It also has the Pro Trailer Backup Assist feature, which allows you to input and save a trailer. The rear camera will then track the trailer’s position, and you can rotate a dash-mounted knob in the direction you want the trailer to go while the system controls the steering wheel.

The Tow Technology Package includes many of these features, plus a surround-view camera and trailer coverage for the blind-spot monitoring.

Finally, there’s the Max Trailer Tow Package. In addition to many of the aforementioned features, it includes a larger 136L fuel tank, plus either a 3.55 or 3.73 electronic-locking rear axles.

Bed Utility Package

Like the redesigned Ranger, the F-150 can be optioned with zone lighting. It’s part of the Bed Utility Package on the XLT, which also includes LED tub lighting, a tailgate step and work surface, and Ford’s BoxLink.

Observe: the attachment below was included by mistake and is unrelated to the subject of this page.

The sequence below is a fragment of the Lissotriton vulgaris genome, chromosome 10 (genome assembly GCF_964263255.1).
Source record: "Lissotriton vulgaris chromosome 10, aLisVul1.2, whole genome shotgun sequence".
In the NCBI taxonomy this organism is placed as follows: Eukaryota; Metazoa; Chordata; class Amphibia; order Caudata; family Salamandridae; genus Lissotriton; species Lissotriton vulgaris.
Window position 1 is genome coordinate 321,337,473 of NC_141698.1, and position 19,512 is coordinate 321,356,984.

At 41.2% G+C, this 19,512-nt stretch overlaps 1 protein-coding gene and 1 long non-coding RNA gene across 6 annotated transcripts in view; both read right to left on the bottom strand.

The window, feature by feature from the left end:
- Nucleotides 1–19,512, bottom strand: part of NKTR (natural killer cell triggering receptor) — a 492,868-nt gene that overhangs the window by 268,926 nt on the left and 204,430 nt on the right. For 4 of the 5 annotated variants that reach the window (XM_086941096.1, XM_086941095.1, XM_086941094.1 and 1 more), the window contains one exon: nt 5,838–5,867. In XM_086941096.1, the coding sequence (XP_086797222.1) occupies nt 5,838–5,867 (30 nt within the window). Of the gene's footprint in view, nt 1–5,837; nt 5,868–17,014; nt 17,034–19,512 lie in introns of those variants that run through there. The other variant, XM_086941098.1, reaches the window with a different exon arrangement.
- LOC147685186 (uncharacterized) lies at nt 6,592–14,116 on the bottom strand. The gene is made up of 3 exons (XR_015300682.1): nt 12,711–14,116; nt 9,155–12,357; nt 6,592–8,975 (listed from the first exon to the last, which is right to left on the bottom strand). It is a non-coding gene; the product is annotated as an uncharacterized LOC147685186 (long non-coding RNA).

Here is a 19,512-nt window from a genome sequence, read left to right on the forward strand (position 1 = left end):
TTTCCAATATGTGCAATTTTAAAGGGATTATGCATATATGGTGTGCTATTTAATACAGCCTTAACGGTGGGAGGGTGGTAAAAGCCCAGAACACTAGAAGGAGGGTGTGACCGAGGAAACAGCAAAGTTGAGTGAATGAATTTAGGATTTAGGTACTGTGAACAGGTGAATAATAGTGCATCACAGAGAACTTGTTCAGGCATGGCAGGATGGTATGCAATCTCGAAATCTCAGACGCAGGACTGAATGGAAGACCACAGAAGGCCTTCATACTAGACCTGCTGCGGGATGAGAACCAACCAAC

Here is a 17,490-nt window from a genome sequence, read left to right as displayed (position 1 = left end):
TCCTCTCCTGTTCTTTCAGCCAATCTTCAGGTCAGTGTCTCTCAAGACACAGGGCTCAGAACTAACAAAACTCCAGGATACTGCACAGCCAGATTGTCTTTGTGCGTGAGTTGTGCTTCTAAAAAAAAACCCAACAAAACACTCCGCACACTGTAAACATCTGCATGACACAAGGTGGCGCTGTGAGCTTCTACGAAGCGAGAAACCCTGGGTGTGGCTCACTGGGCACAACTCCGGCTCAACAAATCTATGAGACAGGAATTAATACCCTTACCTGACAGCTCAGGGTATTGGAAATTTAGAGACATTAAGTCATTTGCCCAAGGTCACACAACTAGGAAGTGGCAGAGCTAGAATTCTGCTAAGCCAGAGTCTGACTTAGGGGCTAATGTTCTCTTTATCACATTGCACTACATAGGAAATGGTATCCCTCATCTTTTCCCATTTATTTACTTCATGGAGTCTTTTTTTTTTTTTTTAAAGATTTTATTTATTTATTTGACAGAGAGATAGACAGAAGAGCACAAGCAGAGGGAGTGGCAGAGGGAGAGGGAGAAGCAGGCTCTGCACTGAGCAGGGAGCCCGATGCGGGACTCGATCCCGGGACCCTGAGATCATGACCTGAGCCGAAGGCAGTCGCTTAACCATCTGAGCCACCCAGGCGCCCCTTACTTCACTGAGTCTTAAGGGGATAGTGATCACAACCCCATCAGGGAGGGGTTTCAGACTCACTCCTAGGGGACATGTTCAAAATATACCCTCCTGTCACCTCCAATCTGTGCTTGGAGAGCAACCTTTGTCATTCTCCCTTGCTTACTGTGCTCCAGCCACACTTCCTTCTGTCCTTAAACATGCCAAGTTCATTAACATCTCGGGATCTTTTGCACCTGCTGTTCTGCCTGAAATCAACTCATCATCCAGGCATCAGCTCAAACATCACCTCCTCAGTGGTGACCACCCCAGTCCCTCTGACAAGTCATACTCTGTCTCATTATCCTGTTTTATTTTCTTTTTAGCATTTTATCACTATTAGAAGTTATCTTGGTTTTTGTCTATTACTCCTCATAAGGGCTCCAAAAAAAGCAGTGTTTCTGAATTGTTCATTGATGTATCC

The latter is what Ford has named its so-called universally configurable box interface system, which can be used to secure a range of Ford and aftermarket accessories for the tray such as ramps, storage bins and dividers. It comes with four premium locking cleats.

Zone lighting and LED tub lighting are standard on the US-market Lariat.

Onboard Scales with Smart Hitch

Want to know how much you’re carrying in an F-150? Check the tail lights.

Introduced with the latest generation of F-150, the onboard scales calculate the approximate weight of the truck’s payload. This is in turn displayed on the touchscreen, within the FordPass mobile app, or in graphics within the tail lights. All four lights illuminated means the truck is fully-loaded, and if you keep loading the lights will start to blink to warn you.

The presence of scales means you can also use the truck as one big scale. You can zero out the load and calculate the approximate weight of additional items loaded into the tray.

The Smart Hitch function also measures the tongue weight of a trailer being connected, helping you distribute trailer weight correctly and letting you know if the hitch weight is too high or low.